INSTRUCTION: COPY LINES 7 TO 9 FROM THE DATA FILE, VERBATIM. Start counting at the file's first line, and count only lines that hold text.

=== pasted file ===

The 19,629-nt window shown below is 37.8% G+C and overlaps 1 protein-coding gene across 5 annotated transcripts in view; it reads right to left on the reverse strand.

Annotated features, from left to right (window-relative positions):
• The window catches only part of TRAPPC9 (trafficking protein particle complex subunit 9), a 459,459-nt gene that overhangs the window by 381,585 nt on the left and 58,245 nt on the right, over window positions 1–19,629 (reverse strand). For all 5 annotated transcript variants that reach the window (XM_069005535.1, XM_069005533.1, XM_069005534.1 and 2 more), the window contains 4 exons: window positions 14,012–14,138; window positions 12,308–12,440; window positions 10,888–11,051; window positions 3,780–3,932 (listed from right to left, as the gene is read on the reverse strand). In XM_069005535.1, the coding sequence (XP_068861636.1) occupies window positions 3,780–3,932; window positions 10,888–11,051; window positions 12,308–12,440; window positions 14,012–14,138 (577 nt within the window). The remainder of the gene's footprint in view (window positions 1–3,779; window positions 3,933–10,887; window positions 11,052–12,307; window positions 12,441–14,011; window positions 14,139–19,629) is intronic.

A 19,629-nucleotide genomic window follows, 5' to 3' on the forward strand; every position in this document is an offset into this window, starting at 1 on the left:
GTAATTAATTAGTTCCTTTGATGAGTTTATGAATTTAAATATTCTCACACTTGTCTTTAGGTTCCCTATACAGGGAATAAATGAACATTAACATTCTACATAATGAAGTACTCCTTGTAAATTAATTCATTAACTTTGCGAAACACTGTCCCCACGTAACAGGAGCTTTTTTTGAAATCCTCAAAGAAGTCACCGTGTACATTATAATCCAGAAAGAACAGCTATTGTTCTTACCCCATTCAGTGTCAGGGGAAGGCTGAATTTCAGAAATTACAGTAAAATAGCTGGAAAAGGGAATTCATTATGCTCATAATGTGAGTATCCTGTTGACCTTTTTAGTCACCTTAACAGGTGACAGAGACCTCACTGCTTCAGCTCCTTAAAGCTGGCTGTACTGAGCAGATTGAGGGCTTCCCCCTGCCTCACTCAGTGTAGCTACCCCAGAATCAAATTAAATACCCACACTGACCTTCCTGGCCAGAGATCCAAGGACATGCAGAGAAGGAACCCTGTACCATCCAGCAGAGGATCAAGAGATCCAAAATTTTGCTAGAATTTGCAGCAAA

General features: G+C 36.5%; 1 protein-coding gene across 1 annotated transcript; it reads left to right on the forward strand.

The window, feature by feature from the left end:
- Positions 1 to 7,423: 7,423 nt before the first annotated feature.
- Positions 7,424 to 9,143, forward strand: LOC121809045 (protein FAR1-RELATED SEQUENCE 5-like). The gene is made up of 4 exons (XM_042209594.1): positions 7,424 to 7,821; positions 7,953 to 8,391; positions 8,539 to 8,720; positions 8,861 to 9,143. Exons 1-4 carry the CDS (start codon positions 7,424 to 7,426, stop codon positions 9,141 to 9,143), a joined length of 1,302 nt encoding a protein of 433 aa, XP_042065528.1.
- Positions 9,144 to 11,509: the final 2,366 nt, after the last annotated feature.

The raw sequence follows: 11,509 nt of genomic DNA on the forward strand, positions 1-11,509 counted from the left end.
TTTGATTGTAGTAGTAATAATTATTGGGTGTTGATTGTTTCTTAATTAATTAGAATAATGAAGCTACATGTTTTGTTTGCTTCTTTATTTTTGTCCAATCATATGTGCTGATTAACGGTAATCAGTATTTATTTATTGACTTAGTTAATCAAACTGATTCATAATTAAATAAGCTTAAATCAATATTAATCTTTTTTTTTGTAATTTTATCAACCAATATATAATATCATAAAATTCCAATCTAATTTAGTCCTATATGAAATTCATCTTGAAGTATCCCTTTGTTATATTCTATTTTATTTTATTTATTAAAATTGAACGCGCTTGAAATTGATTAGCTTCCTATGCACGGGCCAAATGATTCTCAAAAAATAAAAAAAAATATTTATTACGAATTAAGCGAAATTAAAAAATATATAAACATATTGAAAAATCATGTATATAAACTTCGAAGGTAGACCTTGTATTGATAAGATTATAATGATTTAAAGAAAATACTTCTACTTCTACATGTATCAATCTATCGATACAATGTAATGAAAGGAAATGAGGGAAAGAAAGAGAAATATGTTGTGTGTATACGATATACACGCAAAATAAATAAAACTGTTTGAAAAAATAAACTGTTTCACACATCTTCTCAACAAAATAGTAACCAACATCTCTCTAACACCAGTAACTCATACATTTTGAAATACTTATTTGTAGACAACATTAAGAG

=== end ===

The window, feature by feature from the left end:
- Positions 1 to 7,423: 7,423 nt before the first annotated feature.
- Positions 7,424 to 9,143, forward strand: LOC121809045 (protein FAR1-RELATED SEQUENCE 5-like). The gene is made up of 4 exons (XM_042209594.1): positions 7,424 to 7,821; positions 7,953 to 8,391; positions 8,539 to 8,720; positions 8,861 to 9,143. Exons 1-4 carry the CDS (start codon positions 7,424 to 7,426, stop codon positions 9,141 to 9,143), a joined length of 1,302 nt encoding a protein of 433 aa, XP_042065528.1.